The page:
This story too is not complete. It too is evolving, waiting for the names to roll out.


Before moving to the last story, an interesting fact needs to be mentioned here. The Supreme Court, which had delivered the famous, path-breaking Visakha Judgement on sexual harassment and directed for the constitution of committees to prevent and probe such incidents, did not have such an institutional mechanism till few days back. It took 16 years for the Supreme Court to implement its own ruling. It is an open question, how long will it take to set-up such mechanisms throughout the country?


Story Three: The Editor

Before going into the story, let us first read about what constitutes a democratic press, ethics and responsibilities of a journalist: “By its most rudimentary definition, a democratic press is meant to inform educate and entertain the citizenry in a fair, objective factual and proportionate way. It is meant also to be opinionated, irreverent and inviolably committed to the idea of individual; and civil liberties. At its purest, however it is meant to have the appetite to investigate and question both money and power and hold them to the idea of the greater common good. It is meant not only to reflect the popular mood, but also to stand against it, if the popular ever consolidates into something detrimental to a core constitutional or democratic value”.


About the responses of Indian media and whether it is living up to the ethics and challenges of journalistic profession: “How is the Indian media responding to these spikes? How is it reading the symptoms? And is the media's response sufficient to inspire confidence in the public?....given the great freedoms and duties it bears as a profession, the media's response to challenges within, do not just concern the fraternity, they concern the country”.


And now comes the advice: “Perhaps, it is time now for the Indian media to recall the old parable of the frog as well. If you don't recognise the slow heating of the waters you swim in, a day comes uncomfortably soon when you find yourself fried. For a variety of reasons, it is indisputable that the Indian media is coasting in several danger zones now, but are we, as fraternity, sufficiently willing to acknowledge that? Are we putting in the correctives? Do we even agree the water is hot? And if so, why”? All these are not taken from some textbook teaching aspiring journalists about the profession they are entering and the challenges they have to face. It is Tehelka, holding aloft its banner of 'Free and Frank Journalism', speaking through its managing-editor Shoma Chaudhury (Issue no 50, 2012).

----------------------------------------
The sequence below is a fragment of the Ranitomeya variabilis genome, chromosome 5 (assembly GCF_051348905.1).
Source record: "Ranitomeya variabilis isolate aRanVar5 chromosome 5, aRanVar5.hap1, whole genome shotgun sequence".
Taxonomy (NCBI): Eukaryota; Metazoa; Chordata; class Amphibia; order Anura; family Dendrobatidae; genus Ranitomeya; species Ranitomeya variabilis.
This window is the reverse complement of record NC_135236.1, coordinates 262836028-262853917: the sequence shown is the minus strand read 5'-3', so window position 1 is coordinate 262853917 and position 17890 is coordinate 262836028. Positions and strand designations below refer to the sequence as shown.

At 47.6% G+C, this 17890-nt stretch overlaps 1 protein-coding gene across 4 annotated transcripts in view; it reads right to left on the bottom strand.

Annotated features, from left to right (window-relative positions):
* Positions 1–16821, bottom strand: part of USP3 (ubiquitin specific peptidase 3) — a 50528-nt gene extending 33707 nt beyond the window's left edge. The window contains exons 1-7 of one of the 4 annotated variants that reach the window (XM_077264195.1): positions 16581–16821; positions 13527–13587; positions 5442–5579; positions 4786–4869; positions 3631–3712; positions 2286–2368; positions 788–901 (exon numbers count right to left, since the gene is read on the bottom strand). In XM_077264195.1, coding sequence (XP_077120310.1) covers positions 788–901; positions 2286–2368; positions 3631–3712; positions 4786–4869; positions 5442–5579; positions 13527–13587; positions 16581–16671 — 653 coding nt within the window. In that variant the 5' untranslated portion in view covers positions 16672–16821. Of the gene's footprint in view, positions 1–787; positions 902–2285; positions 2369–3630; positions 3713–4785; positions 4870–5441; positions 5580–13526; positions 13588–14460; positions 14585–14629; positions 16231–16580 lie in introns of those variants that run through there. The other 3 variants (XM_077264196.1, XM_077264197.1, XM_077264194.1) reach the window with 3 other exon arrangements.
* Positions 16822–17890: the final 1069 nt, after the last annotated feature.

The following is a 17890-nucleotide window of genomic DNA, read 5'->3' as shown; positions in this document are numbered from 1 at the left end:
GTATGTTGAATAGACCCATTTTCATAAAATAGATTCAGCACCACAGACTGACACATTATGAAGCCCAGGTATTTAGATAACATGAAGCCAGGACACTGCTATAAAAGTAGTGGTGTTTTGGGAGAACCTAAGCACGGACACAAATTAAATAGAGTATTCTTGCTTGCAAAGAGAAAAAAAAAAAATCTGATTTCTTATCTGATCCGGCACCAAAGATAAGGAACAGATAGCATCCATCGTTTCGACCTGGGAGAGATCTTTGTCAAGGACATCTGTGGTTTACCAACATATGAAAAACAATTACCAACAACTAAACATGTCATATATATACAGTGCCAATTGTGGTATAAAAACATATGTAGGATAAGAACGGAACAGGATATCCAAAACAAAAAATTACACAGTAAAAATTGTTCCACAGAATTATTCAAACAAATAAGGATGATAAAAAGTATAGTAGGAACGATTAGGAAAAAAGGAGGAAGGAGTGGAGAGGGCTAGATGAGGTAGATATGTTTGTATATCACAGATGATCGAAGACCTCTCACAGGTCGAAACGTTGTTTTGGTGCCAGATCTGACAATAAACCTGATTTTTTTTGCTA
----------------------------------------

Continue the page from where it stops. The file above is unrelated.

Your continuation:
If a year past is a long time for morals and advices to change. Hold on. In the just concluded infamous Thinkfest organised by Tehelka, Shoma spoke so eloquently about rape and the rights of women. Ironically, the Thinkfest, hosted some of the rape victims too, to sensitise the guests invited not only about the rampant prevalence of sexual harassment in the country, but also about the plight of the women and the societal prejudices. None could even foresee that amidst them is sitting a predator.


The predator, who claims of espousing progressive values, was “forced to apologise” and after being “angrily confronted” by the learned managing-editor. And the 'progressive' editor “voluntarily” stepped down for six months, which is “over and above what the alleged victim had asked for”. What a display of benevolence and concern indeed! And with this, they sought to put the lid on the matter and when questions were asked, straight flew the answer exposing the skin that lies under the mask of 'feminism; and 'progressivism' “I don’t know how this concerns you…I don’t think you can ask me these questions”.


With the law hot on heels, Tejpal stands further exposed. From regretting the “shameful lapse of judgement that led me to attempt a sexual liaison with you on two occasions... despite your clear reluctance that you did not want such attention from me”, he now shows his true nature in his bail application: “the first incident, that occurred on the night of 7 November, was light-hearted banter”. From there, he proceeds further and stands alongside all his patriarchal brothers in assassination of the character of the victim. Shameless to say the least, he said, “the victim was at every party and social event in the conference and also stayed out late into the night”.


Shedding all his pretences of “This is easily the worst moment of my life – something ostensibly playful gone so horribly wrong, damaging of all that I hold dear in life, from people to principles...My punishment has already been upon me, and will probably last till my last day”, Tejpal stands true as who he is – the abuser. As Asaram Bapu had accused the Congress of political vendetta, he is accusing the BJP of political vendetta. Birds of the same feather!


Moral: The sants pose as conscience builders, the judges as upholders and the journalists as perpetually on watch to ensure that social consciousness stays on its moral course. Ironically, all the three stand exposed today. Of course, this is not to paint everything and everybody in black. There are still spots of oasis. Unless we all come together to fight against social prejudices, superstitious beliefs and regressive mindsets, we will be witnessing more of such incidents unfolding. Do we know that the government, which had enacted the Nirbhaya Act, post the December 16 rape in the capital, is yet to notify the laws of the Act? This is not just a reflection of lethargy, but of a social mindset. This is what we need to fight against. And it is not a day's event, but a lifelong struggle. Join it.


PS: And the story of doctor and his wife, who too is a doctor, is not mentioned.